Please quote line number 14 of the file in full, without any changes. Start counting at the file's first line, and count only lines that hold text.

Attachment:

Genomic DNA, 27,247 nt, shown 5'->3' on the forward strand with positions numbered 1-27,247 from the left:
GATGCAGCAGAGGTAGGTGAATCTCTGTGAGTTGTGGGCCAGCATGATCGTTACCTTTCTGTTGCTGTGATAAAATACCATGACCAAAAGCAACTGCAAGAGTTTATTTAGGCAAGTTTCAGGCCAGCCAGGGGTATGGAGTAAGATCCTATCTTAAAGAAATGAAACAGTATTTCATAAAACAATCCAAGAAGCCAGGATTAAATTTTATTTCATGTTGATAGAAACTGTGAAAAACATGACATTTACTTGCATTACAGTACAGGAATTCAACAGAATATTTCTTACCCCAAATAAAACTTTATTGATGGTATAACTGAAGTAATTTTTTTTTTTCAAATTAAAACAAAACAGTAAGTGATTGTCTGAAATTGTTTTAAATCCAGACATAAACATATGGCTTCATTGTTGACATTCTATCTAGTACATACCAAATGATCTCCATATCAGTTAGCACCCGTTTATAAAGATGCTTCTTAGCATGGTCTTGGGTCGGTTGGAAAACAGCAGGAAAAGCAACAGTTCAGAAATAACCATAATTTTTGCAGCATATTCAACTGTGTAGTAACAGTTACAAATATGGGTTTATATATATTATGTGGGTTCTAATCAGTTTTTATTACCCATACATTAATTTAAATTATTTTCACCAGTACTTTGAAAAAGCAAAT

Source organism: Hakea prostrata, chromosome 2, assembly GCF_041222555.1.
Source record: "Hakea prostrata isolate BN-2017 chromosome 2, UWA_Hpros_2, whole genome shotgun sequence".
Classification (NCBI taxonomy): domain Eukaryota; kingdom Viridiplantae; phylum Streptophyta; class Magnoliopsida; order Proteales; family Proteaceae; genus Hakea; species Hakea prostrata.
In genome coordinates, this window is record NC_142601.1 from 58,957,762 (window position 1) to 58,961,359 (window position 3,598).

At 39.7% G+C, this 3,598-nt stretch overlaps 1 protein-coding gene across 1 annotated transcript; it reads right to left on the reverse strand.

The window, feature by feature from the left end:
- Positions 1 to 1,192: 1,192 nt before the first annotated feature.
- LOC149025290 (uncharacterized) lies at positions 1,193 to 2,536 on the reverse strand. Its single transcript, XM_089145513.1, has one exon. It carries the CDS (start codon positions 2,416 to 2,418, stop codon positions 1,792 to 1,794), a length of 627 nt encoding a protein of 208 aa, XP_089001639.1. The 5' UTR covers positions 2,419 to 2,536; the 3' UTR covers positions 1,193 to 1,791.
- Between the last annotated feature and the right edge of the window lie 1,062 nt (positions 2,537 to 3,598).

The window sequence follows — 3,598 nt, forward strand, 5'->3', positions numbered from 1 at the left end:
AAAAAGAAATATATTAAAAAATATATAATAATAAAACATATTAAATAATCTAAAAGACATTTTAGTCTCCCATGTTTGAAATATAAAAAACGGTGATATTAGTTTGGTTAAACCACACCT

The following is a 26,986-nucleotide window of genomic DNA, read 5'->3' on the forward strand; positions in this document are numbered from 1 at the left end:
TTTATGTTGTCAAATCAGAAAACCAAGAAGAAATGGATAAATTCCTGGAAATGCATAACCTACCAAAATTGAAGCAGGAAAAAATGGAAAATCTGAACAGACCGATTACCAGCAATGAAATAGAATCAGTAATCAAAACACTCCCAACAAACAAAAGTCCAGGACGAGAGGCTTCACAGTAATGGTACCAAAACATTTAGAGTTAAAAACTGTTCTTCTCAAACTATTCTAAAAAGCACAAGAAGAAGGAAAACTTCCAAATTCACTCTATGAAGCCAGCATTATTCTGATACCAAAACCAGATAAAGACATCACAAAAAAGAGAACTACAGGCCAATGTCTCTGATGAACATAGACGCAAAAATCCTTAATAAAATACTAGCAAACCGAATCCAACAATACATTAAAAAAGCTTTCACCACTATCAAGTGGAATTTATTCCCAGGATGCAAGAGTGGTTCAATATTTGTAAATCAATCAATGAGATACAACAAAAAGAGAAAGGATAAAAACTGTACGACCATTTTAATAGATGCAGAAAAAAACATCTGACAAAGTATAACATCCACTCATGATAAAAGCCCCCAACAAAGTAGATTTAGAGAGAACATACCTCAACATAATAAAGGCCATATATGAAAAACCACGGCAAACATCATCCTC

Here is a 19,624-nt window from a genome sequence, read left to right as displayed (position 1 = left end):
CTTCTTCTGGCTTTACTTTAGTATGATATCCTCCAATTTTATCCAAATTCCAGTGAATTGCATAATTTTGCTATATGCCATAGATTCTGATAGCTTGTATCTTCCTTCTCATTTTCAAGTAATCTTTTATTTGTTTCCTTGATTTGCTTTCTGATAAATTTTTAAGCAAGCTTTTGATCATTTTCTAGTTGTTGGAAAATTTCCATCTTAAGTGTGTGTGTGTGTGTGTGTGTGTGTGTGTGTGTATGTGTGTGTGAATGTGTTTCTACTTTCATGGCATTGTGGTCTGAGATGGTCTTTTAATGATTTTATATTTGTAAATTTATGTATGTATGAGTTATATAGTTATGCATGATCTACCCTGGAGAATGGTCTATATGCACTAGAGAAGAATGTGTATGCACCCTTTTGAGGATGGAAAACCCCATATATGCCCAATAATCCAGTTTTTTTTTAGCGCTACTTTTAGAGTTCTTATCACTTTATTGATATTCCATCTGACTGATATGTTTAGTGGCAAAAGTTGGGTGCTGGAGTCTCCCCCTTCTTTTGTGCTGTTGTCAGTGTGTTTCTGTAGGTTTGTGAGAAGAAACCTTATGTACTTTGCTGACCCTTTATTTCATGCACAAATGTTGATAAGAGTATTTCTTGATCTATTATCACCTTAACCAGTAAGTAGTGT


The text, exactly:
The following is a 26,986-nucleotide window of genomic DNA, read 5'->3' on the forward strand; positions in this document are numbered from 1 at the left end: